The authors have no funding, financial relationships, or conflicts of interest to disclose.
Article first published online: 9 JUL 2012
Copyright © 2012 The American Laryngological, Rhinological, and Otological Society, Inc.
Volume 122, Issue 9, pages 2071–2075, September 2012
How to Cite
Lee, G.-H., Bae, S.-C., Jin, S.-G., Park, K.-H., Yeo, S.-W. and Park, S.-N. (2012), Middle ear myoclonus associated with forced eyelid closure in children: Diagnosis and treatment outcome . The Laryngoscope, 122: 2071–2075. doi: 10.1002/lary.23420
Guen-Ho Lee and Seong-Cheon Bae are equally contributed to this paper and will be designated as co-first authors.
- Issue published online: 23 AUG 2012
- Article first published online: 9 JUL 2012
- Manuscript Accepted: 18 APR 2012
- Manuscript Revised: 20 MAR 2012
- Manuscript Received: 31 DEC 2011
- Middle ear myoclonus;
- forceful eyelid closure syndrome;
- Level of Evidence: 4
Forceful eyelid closure syndrome (FECS) was first reported at the Proceedings of the Second International Tinnitus Seminar in 1983. The main symptom of this syndrome is a spontaneous muscular tinnitus related only to forced eye closure, specifically the voluntary contraction of the periorbital muscles. Although investigation of the syndrome was initiated >100 years ago, only four cases have been published in the past 20 years. We report six cases of middle ear myoclonus tinnitus diagnosed as FECS in children and discuss issues surrounding the diagnosis and treatment of this syndrome.
Retrospective case series.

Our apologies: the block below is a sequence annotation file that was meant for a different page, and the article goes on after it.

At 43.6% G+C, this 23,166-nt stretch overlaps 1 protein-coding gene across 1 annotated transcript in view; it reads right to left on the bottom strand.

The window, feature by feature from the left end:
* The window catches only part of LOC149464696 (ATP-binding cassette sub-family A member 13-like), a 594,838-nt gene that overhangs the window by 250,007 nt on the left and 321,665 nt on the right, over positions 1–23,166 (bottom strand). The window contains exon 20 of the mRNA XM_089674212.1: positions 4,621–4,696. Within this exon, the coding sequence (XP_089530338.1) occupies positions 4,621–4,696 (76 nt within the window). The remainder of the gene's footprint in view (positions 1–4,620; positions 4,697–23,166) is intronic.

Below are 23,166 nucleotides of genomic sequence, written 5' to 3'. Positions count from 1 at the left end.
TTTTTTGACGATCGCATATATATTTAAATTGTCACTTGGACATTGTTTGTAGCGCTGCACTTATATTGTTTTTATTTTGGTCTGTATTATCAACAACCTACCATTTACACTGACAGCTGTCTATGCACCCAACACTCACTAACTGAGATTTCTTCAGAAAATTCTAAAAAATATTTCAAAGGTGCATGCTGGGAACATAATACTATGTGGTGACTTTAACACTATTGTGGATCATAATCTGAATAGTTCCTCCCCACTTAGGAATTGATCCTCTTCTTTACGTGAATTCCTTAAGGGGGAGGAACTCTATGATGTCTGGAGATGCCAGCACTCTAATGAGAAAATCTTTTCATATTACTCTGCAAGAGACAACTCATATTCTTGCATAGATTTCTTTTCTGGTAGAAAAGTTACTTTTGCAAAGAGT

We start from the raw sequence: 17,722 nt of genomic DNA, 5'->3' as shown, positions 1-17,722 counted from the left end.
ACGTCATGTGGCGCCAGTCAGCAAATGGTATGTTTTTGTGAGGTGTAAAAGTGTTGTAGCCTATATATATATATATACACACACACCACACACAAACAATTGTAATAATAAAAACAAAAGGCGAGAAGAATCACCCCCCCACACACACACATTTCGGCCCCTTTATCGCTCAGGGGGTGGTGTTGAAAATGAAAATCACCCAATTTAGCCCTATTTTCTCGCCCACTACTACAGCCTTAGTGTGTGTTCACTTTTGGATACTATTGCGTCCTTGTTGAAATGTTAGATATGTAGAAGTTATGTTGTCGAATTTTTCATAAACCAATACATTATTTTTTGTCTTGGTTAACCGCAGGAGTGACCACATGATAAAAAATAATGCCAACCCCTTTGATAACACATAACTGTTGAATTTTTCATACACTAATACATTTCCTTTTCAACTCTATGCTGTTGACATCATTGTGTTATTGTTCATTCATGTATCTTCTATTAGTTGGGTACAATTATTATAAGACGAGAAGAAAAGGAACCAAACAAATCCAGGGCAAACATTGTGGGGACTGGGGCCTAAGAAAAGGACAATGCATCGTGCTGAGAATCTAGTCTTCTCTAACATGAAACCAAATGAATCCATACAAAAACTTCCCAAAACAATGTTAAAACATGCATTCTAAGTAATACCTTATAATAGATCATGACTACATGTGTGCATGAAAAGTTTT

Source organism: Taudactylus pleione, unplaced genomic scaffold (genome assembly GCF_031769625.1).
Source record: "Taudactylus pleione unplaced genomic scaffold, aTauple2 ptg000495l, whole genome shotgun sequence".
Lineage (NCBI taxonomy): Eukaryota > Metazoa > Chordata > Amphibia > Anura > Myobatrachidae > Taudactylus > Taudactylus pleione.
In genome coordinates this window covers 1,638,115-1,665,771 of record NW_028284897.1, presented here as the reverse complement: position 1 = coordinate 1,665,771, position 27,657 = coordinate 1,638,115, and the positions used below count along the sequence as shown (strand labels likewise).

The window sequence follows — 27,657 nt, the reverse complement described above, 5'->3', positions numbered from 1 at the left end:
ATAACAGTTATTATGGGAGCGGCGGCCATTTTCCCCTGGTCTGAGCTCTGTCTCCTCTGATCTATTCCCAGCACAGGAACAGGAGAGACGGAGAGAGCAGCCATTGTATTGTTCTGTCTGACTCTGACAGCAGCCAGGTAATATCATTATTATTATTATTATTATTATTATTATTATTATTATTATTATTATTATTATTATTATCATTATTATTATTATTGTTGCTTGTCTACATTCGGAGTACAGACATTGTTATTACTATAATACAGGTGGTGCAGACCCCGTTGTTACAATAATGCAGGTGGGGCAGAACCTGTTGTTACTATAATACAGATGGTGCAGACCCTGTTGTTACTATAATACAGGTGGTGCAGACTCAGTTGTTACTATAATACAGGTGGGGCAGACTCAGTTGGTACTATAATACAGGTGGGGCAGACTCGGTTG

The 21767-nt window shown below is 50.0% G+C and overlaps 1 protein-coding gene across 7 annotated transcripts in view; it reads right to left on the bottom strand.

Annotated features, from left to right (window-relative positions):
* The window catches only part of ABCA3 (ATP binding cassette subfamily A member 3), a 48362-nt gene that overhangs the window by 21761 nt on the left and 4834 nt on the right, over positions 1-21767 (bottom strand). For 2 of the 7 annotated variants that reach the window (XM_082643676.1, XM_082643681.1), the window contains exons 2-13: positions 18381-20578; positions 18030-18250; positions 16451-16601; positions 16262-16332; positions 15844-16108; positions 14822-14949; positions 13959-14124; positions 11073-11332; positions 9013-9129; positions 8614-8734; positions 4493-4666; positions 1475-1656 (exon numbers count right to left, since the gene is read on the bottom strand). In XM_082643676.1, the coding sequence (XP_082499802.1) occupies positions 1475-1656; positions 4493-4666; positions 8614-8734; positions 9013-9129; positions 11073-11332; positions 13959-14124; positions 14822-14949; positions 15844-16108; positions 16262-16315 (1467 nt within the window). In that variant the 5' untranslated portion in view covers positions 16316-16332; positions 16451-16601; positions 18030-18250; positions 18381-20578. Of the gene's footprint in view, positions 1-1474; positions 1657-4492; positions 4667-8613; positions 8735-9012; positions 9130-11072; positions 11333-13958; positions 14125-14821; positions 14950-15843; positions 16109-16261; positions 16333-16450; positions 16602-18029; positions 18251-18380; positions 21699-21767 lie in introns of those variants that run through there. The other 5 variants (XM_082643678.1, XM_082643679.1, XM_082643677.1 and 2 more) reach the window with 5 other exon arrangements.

From 2009 to 2011, six children complaining of clicking or crackling sounds in their ears presented at Seoul St. Mary's Hospital. Endoscopic examination and recording of the tympanic membrane were performed while the patients were asked to close their eyes forcefully. Audiologic studies including acoustic reflex decay and static compliance were performed for documentation of the movement of the tympanic membrane. Triggering factors of FECS in the children were carefully evaluated.
Synchronous movement of the tympanic membrane in response to forced eye closure on endoscopic examination was the most reliable finding to diagnose FECS. Acoustic reflex decay and other impedance audiogram findings showed irregular perturbations during forced eye closure, which led to diagnosis of the tinnitus as middle ear myoclonus. Most of the patients had triggering factors for FECS. Reassurance and removal of the triggering or causal factors with or without medication improved clicking sounds coming from middle ear myoclonus.
FECS is a rare clinical entity and can be easily missed in routine clinical examination. We suggest that patients, especially children, with clicking or crackling tinnitus should be evaluated for FECS using proper diagnostic tools. A possible mechanism of FECS in children postulated from our case review is suggested. Laryngoscope, 2012